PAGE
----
Tracking A Friday Front
Wednesday, June 24th 2015, 4:04 am
By: Alan Crone
Good morning. We're in store for another toasty afternoon with highs nearing the mid-90s along with south to southwest wind at 10 to 25 mph. Temperature heat index values will remain near 100 to 104, but should not cross the heat advisory threshold. The mid-level ridge of high pressure, which is our dominate weather feature across the state, will decrease and re-form well west of the region this weekend. A trough will develop across the upper Midwest into the northeastern part of the nation allowing a progressive northwest flow aloft pattern to influence the southern plains, including Oklahoma. A cold front should draw near the state Thursday night and pass southward into Oklahoma during the day Friday. Showers and thunderstorms will become more numerous along and behind this boundary, mainly Friday afternoon and evening. Temperatures are expected to drop from 7 to 12 degrees behind this system with daytime highs this weekend in the mid to upper 80s.
Temperatures this morning remain warm with many locations in the mid and upper 70s. Mostly clear conditions will remain for most of the day. A few afternoon clouds are expected but sunshine and warm-air will remain across the region. Gusty south to southwest winds will result in some cooling breezes during the afternoon as highs near the mid-90s. This pattern will repeat for Thursday before the storm system mentioned above will approach the area. A small weakness in the ridge is possible across extreme southeastern OK and western Arkansas today. This means a few isolated showers and storms will be possible around the Latimer-Le Flore Co region into far west Arkansas this afternoon between 3pm and 7pm or so.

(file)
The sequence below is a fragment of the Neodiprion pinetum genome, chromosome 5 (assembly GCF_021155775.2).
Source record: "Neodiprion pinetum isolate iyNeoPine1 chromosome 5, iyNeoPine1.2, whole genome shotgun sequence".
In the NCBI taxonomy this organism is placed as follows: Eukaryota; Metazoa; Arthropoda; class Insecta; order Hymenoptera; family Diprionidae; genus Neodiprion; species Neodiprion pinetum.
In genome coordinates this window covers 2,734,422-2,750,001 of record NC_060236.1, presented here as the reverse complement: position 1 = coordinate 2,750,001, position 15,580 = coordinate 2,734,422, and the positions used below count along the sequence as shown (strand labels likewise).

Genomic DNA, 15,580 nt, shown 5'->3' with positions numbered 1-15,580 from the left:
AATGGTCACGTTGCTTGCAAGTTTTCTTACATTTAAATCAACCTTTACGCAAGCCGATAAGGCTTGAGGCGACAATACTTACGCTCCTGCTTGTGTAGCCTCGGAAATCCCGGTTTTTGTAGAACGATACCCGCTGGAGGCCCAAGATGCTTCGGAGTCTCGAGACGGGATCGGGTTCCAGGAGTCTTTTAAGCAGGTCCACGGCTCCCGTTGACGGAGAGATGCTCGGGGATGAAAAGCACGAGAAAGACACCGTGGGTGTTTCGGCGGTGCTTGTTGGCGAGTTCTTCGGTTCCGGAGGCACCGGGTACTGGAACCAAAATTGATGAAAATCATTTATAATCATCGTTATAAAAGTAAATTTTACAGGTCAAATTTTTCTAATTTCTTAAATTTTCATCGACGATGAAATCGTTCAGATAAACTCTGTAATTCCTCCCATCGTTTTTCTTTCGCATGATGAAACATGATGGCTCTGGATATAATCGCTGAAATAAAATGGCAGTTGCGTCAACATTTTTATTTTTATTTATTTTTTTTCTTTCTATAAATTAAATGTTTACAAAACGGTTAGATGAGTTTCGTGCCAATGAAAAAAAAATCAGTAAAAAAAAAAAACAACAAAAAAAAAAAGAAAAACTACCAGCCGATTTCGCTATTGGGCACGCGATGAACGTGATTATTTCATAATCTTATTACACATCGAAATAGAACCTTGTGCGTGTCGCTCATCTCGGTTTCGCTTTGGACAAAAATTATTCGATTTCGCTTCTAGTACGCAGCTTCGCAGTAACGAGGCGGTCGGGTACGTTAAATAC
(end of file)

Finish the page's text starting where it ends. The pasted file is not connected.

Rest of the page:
Later Thursday afternoon and evening storms will be likely across part of the central U.S. including Kansas. A few “left-over" showers or storms will be possible early Friday morning along the OK-Kansas state line area but the chance will remain low. Friday midday to afternoon the surface boundary will be near northern OK and additional thunderstorms will likely develop with daytime heating into the lower 90s. The deep layer shear is weak but the instability and available convective energy should help to produce a few strong storms with a low chance of damaging wind gusts. The moisture content in the projected environment should also support heavy downpours that may lead to localized drainage issues
As the front progresses southward, the threat for thunderstorms will eventually end from the north to south by pre-dawn Saturday morning.
Next week appears warm but not excessively hot. Highs will be in the upper 80s and lower 90s. The upper air flow will remain from the northwest which usually means an active pattern including thunderstorm chances. But at this point, the only item of interest appears to be a weak system sometime around Monday night or Tuesday. There is also another signal around Thursday of next week. This could change, so please check back often for updates.
Thanks for reading the Wednesday morning weather discussion and blog.
Have a super great day.